Book Review: The First 50 Pages by Jeff Gerke

Gerke, Jeff. The First 50 Pages: Engage Agents, Editors and Readers and Set Up Your Novel for Success. Cincinnati, OH: Writer’s Digest, 2011. Print.

Summary: A guide to writing a novel beginning that hooks readers.

Jeff Gerke writes fiction under the pseudonym Jefferson Scott but teaches at writers conferences and writes advice under his own name. I bought a few of his guidebooks on the recommendation of honest-to-published authors. This is the first I’m reviewing for my ongoing Book Project.

This book is divided into two sections, seemingly in reverse order: Part One: The Submission Process and Part Two: What Your First Fifty Pages Must Accomplish.

Part One presents an overview of publishing considerations. I found the chapter Three Bombs very helpful. Gerke explained problems that destroy a novel’s chances of being read: telling instead of showing, inconsistent point of view, and weak characters.*

Part Two is the real heart of the book, containing guidelines for writers in the process of creating their novels.  Although some topics were familiar from Writers’ Digest and writing blogs, Gerke has a gift for explaining clearly and succinctly. I particularly liked the attention paid to introducing the character’s workaday life and setting up “plants and payoffs” (things like character skills that will be important later in the novel).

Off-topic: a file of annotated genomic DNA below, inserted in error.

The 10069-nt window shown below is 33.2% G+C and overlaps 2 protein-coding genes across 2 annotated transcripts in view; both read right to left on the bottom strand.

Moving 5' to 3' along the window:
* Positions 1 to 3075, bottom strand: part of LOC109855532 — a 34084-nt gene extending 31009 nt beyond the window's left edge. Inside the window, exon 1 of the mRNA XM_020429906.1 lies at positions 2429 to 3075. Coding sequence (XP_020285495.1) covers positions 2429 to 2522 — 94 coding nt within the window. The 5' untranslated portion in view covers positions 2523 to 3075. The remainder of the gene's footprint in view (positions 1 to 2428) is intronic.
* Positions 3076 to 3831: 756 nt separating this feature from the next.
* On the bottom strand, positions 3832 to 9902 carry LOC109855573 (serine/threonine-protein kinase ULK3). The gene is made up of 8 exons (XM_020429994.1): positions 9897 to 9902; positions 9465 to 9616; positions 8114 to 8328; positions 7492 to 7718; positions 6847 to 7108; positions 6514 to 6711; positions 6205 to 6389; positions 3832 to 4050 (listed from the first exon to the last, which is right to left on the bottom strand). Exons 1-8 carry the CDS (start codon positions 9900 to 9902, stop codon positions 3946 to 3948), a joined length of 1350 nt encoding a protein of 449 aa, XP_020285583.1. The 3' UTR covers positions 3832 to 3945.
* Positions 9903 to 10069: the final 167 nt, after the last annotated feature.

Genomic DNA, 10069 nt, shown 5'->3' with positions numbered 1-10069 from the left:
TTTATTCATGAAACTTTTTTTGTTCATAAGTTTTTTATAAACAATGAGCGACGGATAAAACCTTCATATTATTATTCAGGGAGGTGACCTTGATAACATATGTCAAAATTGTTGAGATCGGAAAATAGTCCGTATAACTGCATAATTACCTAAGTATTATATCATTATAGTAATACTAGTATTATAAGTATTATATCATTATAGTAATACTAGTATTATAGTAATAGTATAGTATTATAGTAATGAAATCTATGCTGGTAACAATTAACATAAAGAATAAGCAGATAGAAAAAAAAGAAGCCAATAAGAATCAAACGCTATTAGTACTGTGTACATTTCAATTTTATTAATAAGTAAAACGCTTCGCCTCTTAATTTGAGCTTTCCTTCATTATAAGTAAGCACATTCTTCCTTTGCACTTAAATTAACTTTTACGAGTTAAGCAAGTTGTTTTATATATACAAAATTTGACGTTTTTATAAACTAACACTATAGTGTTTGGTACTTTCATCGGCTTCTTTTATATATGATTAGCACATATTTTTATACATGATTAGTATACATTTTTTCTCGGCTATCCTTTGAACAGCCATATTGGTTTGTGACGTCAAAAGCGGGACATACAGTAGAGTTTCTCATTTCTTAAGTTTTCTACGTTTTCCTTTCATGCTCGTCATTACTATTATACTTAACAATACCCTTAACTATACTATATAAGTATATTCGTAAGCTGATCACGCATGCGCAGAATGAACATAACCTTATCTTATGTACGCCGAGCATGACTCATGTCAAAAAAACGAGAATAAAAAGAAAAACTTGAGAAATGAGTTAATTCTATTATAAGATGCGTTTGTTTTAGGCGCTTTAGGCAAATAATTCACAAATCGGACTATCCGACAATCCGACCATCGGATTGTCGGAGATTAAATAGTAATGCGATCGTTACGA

I jotted down some of Gerke’s pithy comments that really struck me, like the following:

  • On introducing the protagonist and the antagonist: “Think of your character introductions as short stories, little standalone short films created for the purpose of presenting your main characters to the reader.” (93)
  • On world-building: “Establish normal before you violate normal.” (115)

However, the book’s greatest weakness is Gerke’s constant movie references. I expected more novel samples in a book about novels. In Chapter 8, for example, he refers to more than 25 movies by name, The Lord of the Rings (a book series adapted to films), and King Lear (by saying that the film Three Amigos “is no King Lear“!) He continues on the movie-heavy examples until the chapter The First Page, a topic which obviously forced his hand.

Book Project Conclusion: Gift for the Public Library

A slightly different version of this review is cross-posted at


For a quick preview, check out Gerke’s The First 50 Pages Checklist.

*Gerke’s solution to the problem of weak characters was to read a book about creating characters, preferably his. Fortunately, I already own such books – subjects for future reviews!